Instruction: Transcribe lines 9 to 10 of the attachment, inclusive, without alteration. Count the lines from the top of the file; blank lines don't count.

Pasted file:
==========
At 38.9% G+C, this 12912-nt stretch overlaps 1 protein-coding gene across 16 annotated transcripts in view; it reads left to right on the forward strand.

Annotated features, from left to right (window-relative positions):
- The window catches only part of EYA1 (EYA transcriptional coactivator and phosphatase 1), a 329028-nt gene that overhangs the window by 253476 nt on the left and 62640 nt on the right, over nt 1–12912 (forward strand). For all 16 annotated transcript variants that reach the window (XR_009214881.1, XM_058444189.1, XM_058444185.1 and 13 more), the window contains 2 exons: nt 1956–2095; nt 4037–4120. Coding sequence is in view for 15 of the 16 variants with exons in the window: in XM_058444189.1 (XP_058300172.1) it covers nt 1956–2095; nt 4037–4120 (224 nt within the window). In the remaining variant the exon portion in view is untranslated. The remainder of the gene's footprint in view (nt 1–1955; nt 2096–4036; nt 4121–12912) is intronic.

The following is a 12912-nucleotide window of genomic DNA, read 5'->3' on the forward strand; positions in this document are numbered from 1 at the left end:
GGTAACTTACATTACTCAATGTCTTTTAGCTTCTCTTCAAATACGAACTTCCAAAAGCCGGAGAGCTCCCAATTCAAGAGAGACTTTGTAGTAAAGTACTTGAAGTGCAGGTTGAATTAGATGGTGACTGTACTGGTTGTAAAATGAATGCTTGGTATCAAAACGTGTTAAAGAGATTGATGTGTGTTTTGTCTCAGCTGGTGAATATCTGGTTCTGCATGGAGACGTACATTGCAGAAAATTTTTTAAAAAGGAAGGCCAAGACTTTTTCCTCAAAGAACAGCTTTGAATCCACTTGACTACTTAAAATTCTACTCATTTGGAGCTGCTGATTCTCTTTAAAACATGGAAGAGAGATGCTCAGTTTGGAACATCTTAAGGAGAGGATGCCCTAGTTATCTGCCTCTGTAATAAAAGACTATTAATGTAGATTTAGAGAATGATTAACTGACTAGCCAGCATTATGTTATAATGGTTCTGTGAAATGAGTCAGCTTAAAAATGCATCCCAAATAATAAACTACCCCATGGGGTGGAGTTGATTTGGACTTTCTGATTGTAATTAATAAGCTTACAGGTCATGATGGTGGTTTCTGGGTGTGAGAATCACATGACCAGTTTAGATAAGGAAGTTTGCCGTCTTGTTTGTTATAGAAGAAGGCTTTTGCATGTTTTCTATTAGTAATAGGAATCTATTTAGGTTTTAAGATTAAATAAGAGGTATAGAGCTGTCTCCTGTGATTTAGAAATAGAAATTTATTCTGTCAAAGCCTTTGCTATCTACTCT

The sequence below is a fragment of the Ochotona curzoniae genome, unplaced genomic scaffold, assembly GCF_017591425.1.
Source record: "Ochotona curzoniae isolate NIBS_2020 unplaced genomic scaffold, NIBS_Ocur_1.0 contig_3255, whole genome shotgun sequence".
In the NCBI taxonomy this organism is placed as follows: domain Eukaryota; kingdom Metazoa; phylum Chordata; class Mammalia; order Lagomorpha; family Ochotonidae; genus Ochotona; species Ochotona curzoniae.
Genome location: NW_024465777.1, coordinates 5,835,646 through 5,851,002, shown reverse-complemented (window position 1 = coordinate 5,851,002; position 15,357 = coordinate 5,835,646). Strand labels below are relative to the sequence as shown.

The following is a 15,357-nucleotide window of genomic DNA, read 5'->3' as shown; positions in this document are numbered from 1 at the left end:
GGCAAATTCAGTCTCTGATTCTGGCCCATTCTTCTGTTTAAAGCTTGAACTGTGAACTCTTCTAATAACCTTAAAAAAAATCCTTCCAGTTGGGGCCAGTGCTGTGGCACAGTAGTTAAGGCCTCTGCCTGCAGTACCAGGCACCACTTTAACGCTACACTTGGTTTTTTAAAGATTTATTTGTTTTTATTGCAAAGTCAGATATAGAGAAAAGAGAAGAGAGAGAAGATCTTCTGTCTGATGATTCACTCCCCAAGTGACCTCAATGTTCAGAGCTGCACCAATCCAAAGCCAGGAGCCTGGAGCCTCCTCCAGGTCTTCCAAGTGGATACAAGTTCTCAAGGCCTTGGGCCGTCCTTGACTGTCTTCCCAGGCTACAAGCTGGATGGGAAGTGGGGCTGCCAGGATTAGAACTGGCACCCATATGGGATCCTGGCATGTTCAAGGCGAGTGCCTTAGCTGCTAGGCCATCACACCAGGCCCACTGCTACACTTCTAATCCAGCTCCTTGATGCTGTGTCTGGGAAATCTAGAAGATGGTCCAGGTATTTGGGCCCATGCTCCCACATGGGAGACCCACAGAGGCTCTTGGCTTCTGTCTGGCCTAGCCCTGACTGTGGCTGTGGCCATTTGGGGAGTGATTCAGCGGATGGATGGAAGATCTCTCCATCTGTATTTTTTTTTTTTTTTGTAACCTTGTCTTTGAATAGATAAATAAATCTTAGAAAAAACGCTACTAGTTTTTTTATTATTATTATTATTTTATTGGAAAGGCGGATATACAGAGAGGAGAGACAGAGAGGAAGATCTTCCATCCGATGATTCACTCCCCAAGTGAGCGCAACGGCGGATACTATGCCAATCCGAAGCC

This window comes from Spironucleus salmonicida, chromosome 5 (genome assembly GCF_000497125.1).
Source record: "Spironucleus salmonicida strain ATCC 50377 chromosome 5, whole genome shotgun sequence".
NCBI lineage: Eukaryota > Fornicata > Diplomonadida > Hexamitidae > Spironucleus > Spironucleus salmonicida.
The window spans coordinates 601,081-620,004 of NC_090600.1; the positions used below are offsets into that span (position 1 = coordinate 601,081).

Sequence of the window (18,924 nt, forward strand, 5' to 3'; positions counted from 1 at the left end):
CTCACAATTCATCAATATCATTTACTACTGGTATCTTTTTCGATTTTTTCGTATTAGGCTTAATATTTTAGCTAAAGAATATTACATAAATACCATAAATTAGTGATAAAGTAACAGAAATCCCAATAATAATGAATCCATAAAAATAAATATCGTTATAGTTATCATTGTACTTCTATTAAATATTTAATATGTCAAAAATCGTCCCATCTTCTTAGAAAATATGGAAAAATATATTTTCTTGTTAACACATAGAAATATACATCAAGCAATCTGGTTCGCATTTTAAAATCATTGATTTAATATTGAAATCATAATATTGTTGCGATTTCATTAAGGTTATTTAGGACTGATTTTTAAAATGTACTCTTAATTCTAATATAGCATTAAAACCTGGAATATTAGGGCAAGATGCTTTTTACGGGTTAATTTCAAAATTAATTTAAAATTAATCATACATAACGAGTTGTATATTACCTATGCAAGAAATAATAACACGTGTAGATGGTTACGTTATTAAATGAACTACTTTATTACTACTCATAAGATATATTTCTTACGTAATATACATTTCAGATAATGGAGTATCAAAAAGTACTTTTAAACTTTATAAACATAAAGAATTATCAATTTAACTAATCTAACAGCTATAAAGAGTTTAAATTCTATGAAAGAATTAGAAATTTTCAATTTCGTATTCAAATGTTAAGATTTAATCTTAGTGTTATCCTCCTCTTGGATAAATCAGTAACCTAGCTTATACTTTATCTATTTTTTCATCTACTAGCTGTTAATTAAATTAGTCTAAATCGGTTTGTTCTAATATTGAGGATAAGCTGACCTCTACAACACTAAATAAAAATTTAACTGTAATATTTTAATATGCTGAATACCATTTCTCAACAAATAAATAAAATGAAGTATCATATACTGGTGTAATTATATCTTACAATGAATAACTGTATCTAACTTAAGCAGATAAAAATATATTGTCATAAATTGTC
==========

Genome location: NW_024465777.1, coordinates 5,835,646 through 5,851,002, shown reverse-complemented (window position 1 = coordinate 5,851,002; position 15,357 = coordinate 5,835,646). Strand labels below are relative to the sequence as shown.

The following is a 15,357-nucleotide window of genomic DNA, read 5'->3' as shown; positions in this document are numbered from 1 at the left end: